The Office of Assessment will be trying out a new course evaluation program for approximately 30 courses this semester.
Each semester, students are asked to fill out course evaluations to help guide improvements in course content and delivery, allow students to make informed decisions when choosing courses and show administration which faculty should be promoted or receive teaching awards.
Professor of Economics Thomas Nechyba, chair of the Arts and Sciences Council Committee on Assessment, wrote in an email that Duke currently uses a proprietary platform in DukeHub and then publishes via Tableau for different audiences, such as students, faculty and administration.
The course evaluation pilot came about from “considerable dissatisfaction with [the] current system,” Nechyba wrote. He added that all stakeholders are looking for a system with expanded functionality, including improved data collection for co-taught and cross-listed courses, the ability for departments to add course-specific questions and more customizable data reporting. The proposal was first introduced in January’s Arts and Sciences Council.
Sophomore Sophia Cetina agreed with Nechyba’s claim. She explained that course evaluations have felt “like more of an archive, a box to be checked.” She added that she thinks getting students involved in the process more would be “a positive move for engagement.”
Students in the approximately 30 courses in the pilot program this spring will not use DukeHub for their course evaluations and will instead use the Evaluation Kit platform by Watermark. Some of the courses included in this pilot include Biology 201, Computer Science 201 and Psychology 101.
The feedback of students in this spring’s pilot will be used to inform changes in the summer session—where all Trinity and Pratt classes will use the Evaluation Kit platform. Then, final changes will be made to the system before seeking final approval for the system by the Arts and Sciences Council and rolling it out to all Trinity and Pratt classes in the fall 2021 semester.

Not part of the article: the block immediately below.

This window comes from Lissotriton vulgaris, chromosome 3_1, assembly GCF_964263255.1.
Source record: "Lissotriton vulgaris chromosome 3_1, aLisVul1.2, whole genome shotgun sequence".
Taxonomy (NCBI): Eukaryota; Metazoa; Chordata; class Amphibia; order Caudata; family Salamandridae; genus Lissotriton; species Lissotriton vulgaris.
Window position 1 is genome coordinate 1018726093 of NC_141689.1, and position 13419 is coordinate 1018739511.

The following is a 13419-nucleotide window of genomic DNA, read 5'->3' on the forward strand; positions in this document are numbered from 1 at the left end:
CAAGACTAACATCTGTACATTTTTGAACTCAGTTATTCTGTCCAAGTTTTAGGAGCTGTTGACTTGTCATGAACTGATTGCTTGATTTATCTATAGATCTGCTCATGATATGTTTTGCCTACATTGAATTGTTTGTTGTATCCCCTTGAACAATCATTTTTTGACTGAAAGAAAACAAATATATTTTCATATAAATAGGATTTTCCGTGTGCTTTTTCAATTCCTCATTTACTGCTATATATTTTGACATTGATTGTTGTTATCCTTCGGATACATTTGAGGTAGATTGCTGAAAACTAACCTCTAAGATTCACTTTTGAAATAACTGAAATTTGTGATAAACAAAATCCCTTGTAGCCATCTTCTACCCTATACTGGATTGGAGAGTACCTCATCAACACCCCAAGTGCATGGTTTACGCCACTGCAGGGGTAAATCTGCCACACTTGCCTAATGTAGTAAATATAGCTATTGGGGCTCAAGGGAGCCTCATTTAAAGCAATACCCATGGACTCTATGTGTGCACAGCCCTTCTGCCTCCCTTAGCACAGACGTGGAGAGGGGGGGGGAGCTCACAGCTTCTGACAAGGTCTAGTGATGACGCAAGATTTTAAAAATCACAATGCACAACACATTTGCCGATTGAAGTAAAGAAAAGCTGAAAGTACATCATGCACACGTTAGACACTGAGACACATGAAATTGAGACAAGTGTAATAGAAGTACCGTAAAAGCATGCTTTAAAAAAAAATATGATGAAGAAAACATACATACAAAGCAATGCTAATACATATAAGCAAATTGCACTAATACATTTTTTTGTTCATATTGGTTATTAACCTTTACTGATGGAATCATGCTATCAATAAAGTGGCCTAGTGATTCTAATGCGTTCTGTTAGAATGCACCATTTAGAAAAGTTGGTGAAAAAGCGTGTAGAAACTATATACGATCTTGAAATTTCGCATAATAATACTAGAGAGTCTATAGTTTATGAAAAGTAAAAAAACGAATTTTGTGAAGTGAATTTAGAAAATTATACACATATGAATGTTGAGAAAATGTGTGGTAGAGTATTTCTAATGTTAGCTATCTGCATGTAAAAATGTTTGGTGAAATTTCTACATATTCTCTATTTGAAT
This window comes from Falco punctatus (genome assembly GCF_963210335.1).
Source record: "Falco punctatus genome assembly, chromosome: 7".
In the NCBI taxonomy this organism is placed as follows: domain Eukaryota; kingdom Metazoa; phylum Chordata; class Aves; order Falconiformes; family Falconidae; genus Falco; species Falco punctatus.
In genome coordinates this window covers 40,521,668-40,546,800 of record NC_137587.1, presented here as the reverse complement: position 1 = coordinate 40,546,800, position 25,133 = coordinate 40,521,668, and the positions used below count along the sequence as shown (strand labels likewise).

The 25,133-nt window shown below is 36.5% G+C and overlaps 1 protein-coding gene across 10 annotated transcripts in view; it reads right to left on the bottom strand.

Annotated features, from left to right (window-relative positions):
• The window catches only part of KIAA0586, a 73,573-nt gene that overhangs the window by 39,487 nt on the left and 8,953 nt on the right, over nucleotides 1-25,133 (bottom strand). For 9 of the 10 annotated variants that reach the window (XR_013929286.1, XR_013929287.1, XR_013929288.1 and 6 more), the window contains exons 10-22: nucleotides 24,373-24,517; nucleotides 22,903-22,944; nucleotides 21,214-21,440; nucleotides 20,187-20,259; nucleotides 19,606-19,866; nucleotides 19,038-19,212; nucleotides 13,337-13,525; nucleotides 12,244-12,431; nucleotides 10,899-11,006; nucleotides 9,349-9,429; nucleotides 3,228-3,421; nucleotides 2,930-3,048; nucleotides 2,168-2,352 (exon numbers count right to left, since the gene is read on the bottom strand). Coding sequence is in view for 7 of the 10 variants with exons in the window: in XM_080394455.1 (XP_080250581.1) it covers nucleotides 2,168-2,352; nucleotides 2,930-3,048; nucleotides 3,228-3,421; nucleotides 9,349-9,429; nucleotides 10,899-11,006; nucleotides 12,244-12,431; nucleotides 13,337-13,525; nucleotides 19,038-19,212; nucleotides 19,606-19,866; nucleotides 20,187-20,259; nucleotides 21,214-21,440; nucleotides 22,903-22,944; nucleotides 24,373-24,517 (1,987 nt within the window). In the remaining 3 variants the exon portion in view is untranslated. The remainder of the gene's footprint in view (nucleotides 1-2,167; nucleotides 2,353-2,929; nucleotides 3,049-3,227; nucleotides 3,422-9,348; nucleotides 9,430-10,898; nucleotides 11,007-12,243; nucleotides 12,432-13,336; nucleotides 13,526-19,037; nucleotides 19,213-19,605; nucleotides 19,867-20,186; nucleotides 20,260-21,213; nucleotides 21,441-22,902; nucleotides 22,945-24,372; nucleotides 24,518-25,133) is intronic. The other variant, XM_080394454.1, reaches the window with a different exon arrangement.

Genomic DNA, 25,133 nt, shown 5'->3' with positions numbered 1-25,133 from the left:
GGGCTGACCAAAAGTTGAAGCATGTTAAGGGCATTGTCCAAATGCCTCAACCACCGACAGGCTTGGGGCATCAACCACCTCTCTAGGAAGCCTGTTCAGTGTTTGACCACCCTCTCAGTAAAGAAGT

According to Jennifer Hill, director of the office of assessment, the pilot course list was curated to address many of the elements of the course evaluation system. These include Trinity-Pratt cross listings or co-taught courses, courses those with component types such as lab and field courses and both large and small courses. Individual professors could also voluntarily sign up to be included in the pilot.
Hill wrote in an email that it was important to engage directors of undergraduate study by describing the new system to them, addressing any concerns with courses on the original list to be in the pilot and ensuring that professors would not be adversely impacted by any unexpected problems that might result from the pilot. This allowed the effort to be a “bottom-up effort that more directly engage[s] faculty and departments” Nechyba wrote.
Sophomore Effie Mehbod was excited that Duke is taking action to address the inadequacies of the current course evaluation system.
“I think it’s excellent that Duke found that faculty, student and department needs were not being met by the current course evaluation system and is now working to address those concerns via a new platform,” Mehbod said.
Philippe Izedian is a contributing reporter.
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